Monday, December 8, 2014

John Betjeman*

Sir John Betjeman (1906—1984) was Britain's Poet Laureate from 1972 until his death. He was also known as a broadcaster, and for his other writings, such as guidebooks to the English counties. His first poetry collection Mount Zion was privately published with the assistance of a friend in 1931. His Collected Poems (John Murray, 1958) has sold more than two million copies to date. His wide popularity. may be attributed to his nostalgia for the recent past—amid the ever-changing post-war years—and his accessible, conservative style. In 2005 the anthology Faith and Doubt of John Betjeman gathered more than seventy of his religious poems into one volume.

Betjeman appreciated Victorian architecture and was active in seeking to preserve several of London's historic railway stations. A statue of Sir John Betjeman stands in the international terminus for Eurostar at St. Pancras Station, which was reopened in 2007.


The bells of waiting Advent ring,
The Tortoise stove is lit again
And lamp-oil light across the night
Has caught the streaks of winter rain
In many a stained-glass window sheen
From Crimson Lake to Hookers Green.

The holly in the windy hedge
And round the Manor House the yew
Will soon be stripped to deck the ledge,
The altar, font and arch and pew,
So that the villagers can say
'The church looks nice' on Christmas Day.

Provincial Public Houses blaze,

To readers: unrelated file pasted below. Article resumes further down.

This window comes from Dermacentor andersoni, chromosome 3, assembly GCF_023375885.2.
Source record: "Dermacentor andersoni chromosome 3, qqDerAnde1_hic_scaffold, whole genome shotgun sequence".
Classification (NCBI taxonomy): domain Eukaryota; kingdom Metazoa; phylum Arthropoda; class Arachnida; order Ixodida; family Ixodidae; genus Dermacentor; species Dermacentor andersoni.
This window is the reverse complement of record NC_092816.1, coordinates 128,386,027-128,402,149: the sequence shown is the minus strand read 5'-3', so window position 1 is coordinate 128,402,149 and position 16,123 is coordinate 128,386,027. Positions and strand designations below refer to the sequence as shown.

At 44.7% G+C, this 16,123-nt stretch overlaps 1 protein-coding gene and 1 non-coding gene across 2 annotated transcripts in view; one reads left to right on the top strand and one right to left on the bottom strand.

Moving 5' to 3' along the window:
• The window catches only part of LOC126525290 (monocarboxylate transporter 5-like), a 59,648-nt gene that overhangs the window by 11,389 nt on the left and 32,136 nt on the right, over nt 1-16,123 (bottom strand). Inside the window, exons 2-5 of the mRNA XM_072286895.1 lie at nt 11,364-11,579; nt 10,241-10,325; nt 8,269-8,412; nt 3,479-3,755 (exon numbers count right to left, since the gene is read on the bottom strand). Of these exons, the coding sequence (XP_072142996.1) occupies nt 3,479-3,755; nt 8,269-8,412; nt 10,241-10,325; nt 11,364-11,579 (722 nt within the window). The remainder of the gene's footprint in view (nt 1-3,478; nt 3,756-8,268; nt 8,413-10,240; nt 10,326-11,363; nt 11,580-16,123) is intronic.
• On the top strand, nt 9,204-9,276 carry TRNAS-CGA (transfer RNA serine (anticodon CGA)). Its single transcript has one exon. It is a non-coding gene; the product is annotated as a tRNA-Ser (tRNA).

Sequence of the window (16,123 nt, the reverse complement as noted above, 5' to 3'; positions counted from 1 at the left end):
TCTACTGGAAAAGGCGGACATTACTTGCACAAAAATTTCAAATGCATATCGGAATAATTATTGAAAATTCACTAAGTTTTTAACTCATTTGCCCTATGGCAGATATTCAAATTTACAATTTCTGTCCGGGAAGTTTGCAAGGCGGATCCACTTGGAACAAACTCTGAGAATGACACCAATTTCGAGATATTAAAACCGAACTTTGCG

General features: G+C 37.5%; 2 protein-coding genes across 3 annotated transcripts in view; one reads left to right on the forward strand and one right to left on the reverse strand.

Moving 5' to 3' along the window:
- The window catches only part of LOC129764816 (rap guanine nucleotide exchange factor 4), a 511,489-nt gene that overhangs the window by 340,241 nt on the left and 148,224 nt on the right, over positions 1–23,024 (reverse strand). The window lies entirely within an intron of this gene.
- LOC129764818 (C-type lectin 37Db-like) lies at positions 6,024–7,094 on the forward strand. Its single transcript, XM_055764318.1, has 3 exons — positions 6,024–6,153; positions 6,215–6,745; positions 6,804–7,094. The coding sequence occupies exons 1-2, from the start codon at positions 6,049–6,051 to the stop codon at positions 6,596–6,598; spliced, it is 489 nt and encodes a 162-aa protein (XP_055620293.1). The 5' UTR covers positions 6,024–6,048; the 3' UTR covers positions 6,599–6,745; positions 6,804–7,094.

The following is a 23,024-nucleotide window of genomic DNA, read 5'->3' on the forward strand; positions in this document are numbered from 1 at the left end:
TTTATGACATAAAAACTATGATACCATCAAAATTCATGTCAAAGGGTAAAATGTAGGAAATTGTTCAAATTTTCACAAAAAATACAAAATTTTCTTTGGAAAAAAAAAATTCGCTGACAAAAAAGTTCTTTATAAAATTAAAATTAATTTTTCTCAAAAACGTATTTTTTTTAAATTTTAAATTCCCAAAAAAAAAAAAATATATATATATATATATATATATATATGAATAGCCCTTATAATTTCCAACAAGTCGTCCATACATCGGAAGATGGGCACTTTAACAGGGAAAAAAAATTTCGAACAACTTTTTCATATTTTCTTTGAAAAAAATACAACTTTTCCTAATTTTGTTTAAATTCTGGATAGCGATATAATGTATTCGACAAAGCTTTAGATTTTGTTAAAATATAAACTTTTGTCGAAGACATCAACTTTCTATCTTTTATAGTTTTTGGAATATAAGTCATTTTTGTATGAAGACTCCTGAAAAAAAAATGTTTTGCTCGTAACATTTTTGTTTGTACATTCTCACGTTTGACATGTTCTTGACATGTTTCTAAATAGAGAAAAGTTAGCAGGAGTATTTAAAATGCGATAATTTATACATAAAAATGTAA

Corporation tramcars clang,
On lighted tenements I gaze,
Where paper decorations hang,
And bunting in the red Town Hall
Says 'Merry Christmas to you all'.

And London shops on Christmas Eve
Are strung with silver bells and flowers
As hurrying clerks the City leave
To pigeon-haunted classic towers,
And marbled clouds go scudding by
The many-steepled London sky.

And girls in slacks remember Dad,
And oafish louts remember Mum,
And sleepless children's hearts are glad.
And Christmas-morning bells say 'Come!'
Even to shining ones who dwell
Safe in the Dorchester Hotel.

And is it true,
This most tremendous tale of all,
Seen in a stained-glass window's hue,
A Baby in an ox's stall?
The Maker of the stars and sea
Become a Child on earth for me?

And is it true ? For if it is,
No loving fingers tying strings
Around those tissued fripperies,
The sweet and silly Christmas things,
Bath salts and inexpensive scent
And hideous tie so kindly meant,

No love that in a family dwells,
No carolling in frosty air,
Nor all the steeple-shaking bells
Can with this single Truth compare —
That God was man in Palestine
And lives today in Bread and Wine.

*This is the second Kingdom Poets post about John Betjeman: first post,
third post.

Entry written by D.S. Martin. His latest poetry collection, Conspiracy of Light: Poems Inspired by the Legacy of C.S. Lewis, is available from Wipf & Stock as is his earlier award-winning collection, Poiema.